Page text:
Up to the late 1990s, a certain smugness was evident in studies of Canadian income inequality. While an upward trend in inequality was evident in the United States and Britain by the 1980s, any signs of rising income inequality in Canada appeared to be offset by the welfare state. Taxes and transfers were doing their job. Canadians might not be as kind and gentle as the Swedes but we were certainly kinder and gentler than those nasty Americans or the increasingly unlovely Brits.

However, it turned out that Canada was not different from the United States and Britain, just a little behind. In the latter half of the 1990s, income inequality in Canada surged upward after four decades of relative stability. This surge in inequality is especially disturbing because it occurred during a period of economic expansion when, if anything, we should expect inequality to decline. A reasonable expectation given its cyclical nature was that by 2003 or so our Gini index of inequality would have fallen back to 1989 levels, just under 0.28. Instead, it was close to 0.32.

When inequality or poverty measures change significantly, there are always three likely suspects to account for the shift: changes in labour markets (e.g. rising earnings inequality), changes in families (e.g. more lone parents) and changes in public policies (cuts to the “welfare state”).

Given the timing of the inequality surge, it is tempting to point the finger at the welfare state. The latter half of the 1990s was the period when Unemployment Insurance (UI) became Employment Insurance (EI) and access to benefits became more restrictive. Social assistance benefits were overhauled in a number of provinces, especially Alberta, British Columbia and Ontario. And federal and provincial surtaxes on high-income earners were abandoned.

As it turns out, however, these efforts at welfare state “retrenchment” constitute a small part of the story. Two recent studies of the effect of taxes and transfers on this trend tell much the same story,1 and the answer is not as simple as one might suspect.

The redistributive impact of taxes and transfers on income inequality has actually risen, not fallen, over the past two decades. So despite the retrenchment efforts of the 1990s, the welfare state has not been withering away. However, it has not been keeping pace with the changes in labour markets and families that are driving the surge. During the 1980s, the increase in the redistributive effect of taxes and transfers more than offset the increase in inequality due to changes in labour markets and families. By contrast, between 1989 and 2004, the increase in the redistributive effect offset less than a quarter of the increase due to changes in labour markets and families.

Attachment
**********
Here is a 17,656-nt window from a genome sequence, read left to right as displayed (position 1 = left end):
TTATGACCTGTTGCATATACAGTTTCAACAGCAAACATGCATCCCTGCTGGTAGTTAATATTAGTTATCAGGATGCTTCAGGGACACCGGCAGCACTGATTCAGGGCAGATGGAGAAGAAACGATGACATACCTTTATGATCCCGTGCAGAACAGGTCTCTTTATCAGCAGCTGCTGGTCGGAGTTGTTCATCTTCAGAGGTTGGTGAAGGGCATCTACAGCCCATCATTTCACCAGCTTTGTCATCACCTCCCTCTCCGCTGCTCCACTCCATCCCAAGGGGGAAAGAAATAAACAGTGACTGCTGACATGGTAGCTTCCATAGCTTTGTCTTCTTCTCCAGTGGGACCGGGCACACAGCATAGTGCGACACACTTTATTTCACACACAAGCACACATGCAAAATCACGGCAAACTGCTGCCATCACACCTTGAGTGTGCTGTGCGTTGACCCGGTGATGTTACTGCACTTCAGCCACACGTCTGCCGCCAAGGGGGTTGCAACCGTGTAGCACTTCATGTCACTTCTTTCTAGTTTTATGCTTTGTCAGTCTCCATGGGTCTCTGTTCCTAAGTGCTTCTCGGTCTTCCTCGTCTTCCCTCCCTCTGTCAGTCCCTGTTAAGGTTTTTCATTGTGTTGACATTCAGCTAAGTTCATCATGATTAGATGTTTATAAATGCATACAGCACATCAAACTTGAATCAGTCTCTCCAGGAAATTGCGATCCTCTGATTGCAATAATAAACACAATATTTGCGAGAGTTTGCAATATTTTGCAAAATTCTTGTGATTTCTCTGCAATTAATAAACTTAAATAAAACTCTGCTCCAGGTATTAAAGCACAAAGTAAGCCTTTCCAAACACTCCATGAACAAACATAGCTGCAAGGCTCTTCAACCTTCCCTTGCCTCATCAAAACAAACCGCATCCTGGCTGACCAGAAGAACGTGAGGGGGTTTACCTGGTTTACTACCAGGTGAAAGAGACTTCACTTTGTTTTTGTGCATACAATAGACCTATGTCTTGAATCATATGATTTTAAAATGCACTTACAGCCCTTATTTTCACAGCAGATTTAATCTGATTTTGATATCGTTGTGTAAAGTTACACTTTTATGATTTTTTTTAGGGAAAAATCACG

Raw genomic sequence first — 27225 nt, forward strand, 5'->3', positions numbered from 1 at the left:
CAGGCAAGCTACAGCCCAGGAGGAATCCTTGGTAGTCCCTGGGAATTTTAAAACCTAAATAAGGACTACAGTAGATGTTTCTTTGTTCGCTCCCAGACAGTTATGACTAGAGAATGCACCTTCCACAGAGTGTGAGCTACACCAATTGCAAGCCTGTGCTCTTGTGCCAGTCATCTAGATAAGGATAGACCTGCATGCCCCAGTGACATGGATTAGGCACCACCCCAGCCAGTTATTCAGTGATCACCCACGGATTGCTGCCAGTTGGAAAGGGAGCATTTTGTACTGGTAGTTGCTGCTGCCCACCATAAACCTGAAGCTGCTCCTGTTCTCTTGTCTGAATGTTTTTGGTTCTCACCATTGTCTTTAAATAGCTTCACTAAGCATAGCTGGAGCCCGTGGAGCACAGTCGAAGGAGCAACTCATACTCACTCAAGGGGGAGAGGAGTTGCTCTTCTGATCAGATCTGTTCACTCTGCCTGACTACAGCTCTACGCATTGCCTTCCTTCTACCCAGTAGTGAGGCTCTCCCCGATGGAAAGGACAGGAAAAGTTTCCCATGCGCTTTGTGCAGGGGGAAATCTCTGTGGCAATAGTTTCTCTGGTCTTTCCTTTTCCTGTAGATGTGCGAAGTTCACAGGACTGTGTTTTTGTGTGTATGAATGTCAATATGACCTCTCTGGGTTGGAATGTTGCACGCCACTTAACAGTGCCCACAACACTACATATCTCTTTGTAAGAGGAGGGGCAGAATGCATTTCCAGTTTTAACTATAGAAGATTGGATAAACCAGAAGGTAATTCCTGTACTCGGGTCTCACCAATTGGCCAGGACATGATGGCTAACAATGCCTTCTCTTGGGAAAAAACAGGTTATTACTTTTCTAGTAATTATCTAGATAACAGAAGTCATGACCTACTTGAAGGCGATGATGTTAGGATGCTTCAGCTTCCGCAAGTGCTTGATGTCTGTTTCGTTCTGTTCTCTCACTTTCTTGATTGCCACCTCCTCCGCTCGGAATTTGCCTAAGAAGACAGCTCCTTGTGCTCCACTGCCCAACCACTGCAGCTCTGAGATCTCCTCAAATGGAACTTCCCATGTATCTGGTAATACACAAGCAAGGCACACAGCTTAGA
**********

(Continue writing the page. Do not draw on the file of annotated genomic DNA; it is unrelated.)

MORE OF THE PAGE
The main conclusion from these studies is that politics and policy change matter a little but not very much. The other two suspects, changes in labour markets and especially changes in families, matter much more. However, that leaves open the question: what might have happened had the Canadian welfare state taken a more aggressive stance toward the underlying trends in labour markets and family formation? Fortunately, the experience of the province of Quebec provides some clues. As Pierre Fortin documents in this issue, policy and politics do matter.2 Quebec’s more aggressive approach to family well-being has mattered a lot.

Changes in labour markets are important but for most families/households, changes in family formation and the family life course are the big drivers of the surge in inequality. Aggressive policy change was required to keep pace with these developments. Outside Quebec, that didn’t happen.

So what did happen?

Figure 1 illustrates the main story: the surge in market family income inequality that extended from roughly 1980 to 2000. Market family income refers to all income that family members (and unattached persons) bring home from work or receive in the form of dividends, rents and the like. It does not include income transfers from government or take account of taxes paid.

The stunning fact here is that for three decades market incomes in the middle and the bottom of the income scale have been essentially stagnant while incomes at the top have been rising. Canada has been producing more wealth, but the bottom half has not been getting its share. In the early postwar decades in the United States, a rising tide was lifting all boats. While Canada does not have data for those decades, it is likely that trends were similar north of the border. So what accounts for this historic shift?

Changes in labour markets matter. Surging compensation among the top 1 per cent was a key factor.3 Declining unionization rates played an important role, as did the declining earnings of recent immigrants.4 Rising inequality in male and female earnings and rising returns to education were also important. But the main conclusion of a recent fine study by Yuqian Lu, René Morissette and Tammy Schirle is that changes in families matter more.5 This is a nontrivial result, since family formation and family behaviour are not easily amenable to policy intervention.

Divorce rates have risen and marriage rates have fallen. There are many more lone parents raising children as a result and fewer adults are benefiting from the economies of scale associated with shared living arrangements or the “insurance” provided by an employed spouse during spells of unemployment. The result is a “quantity” problem. Some households have lots of labour to sell (two or more earners) while more families have comparatively little (single-earner households with and without children).